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Eurydice

EACEA National Policies Platform:Eurydice
National reforms in early childhood education and care

Norway

14.Ongoing reforms and policy developments

14.1National reforms in early childhood education and care

Last update: 22 June 2022

2021

New regulations in the Kindergarten Act

1st of January 2021, new regulations in Act of Kindergarten § 42 regarding a safe and good environment in the kindergarten entered into force. The new regulations state that the kindergarten cannot accept any violations, such as bullying, discrimination, or harassment. Employees in the kindergarten must pay attention to how the children are doing. If an employee suspects or knows that a child does not have a safe and good environment, they must report or tell the head of the kindergarten. The kindergarten must then investigate and they must act if this is the case, based on a professional assessment. If a child or its parents state that the kindergarten does not yield a safe and good daycare environment, the kindergarten is obliged to investigate the matter and, if sufficient measures are available, ensure that the child is provided with a safe and good kindergarten environment.

See more (only in Norwegian): https://lovdata.no/dokument/NL/lov/2005-06-17-64#KAPITTEL_8 and https://www.udir.no/laring-og-trivsel/barnehagemiljo/.

2020

There have been no reforms to date in this area.

2019

Reducing and overcoming barriers to participation in kindergartens

As of August 1st 2015, a new national scheme for free core time in kindergartens was introduced. The scheme now gives all three-, four- and five-year olds from low-income families the right to attend kindergarten 20 hours per week free of charge. The right to free core time is expanded to include two year old children in low-income families from August 2019.

The earnings limit is set in the annual state budget and is set at NOK 548 500 from  August 1st 2019. The reform is expected to allow more children with immigrant background to take part in kindergarten from an early age. In collaboration with parents, this will provide opportunities for supporting children's well-being and all-round development including language and social skills.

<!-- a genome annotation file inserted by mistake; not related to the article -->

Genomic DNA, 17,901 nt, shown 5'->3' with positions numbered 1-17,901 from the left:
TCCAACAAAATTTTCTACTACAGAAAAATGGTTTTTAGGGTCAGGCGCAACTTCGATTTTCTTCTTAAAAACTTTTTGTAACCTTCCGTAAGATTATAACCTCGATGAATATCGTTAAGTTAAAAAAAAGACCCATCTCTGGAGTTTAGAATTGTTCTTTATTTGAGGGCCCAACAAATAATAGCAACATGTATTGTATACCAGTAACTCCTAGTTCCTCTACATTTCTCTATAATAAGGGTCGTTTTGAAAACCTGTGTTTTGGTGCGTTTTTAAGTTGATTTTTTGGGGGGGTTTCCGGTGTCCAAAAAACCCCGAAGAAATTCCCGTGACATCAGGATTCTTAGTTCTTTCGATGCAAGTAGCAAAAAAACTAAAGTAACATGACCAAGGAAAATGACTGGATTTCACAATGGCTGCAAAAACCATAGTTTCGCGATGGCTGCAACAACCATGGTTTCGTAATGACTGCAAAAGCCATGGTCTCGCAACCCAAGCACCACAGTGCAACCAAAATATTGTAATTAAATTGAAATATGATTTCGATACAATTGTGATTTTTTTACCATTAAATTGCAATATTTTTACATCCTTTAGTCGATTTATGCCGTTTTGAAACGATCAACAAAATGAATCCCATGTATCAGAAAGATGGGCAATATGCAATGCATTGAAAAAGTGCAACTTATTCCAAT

For children in refugee reception centers the government expanded funding to allow for free core time for three- and two-year olds in 2018. From 2019 allocation will allow also for one-year old children in refugee reception centers to have 20 hours free core time in kindergartens.

In addition to reducing the economic barriers for participation in kindergarten, the government support municipalities in developing recruitment measures to have more children with migrant background participating in kindergarten from an early age. To this end the Directorate for Education and Training has developed a web-page on "how to recruite minority language children to kindergarten" with information, best practice and examples. The web-page also provides fact-sheets with information in different languages. 

Strategy for raising competence in the kindergarten sector

A revised Strategy for raising competence for all staff (PDF in Norwegian only) working with children in Norwegian Kindergartens is being carried out 2018–2022. The strategy builds on previous experience and research and aims to raise the proportion of kindergarten teachers and also staff with vocational training as child care and youth workers. It shall provide possibilities for continuous professional development for all staff. The strategy aims also to contribute to raising the number of kindergarten teachers with a relevant masters degree. 

The revised competence strategy is an important tool for the implementation of the Framework plan for kindergartens that was established in 2017. Well educated staff are necessary in order to meet the societal mandate of the kindergartens and the requirements in the regulations (including the framework plan).

The strategy points to four priority themes; kindergartens as pedagogical institutions, communication and language, kindergartens as inclusive environments for care, play, learning and formation and values and principles for practice.
The strategy includes targeted measures for different staff; head-teachers, kindergarten teachers, child care and youth workers and assistants.For instance, in order to increase the number of kindergarten teachers, experienced child care and youth workers and assistants can participate in a work-based kindergarten teacher education (ABLU). This type of kindergarten teacher education has been very succesful in obtaining a qualified and stable work-force. The government strategy includes allocations to kindergarten owners to enable their staff to study.

The strategy also includes a decentralised model for competence development in which regional collaboration brings together stakeholders across the sector to develop measures that meet local needs cf. description of this under Schools reform chapter 2.2. 

The strategy is being monitored and evaluated with yearly reports throughout the period.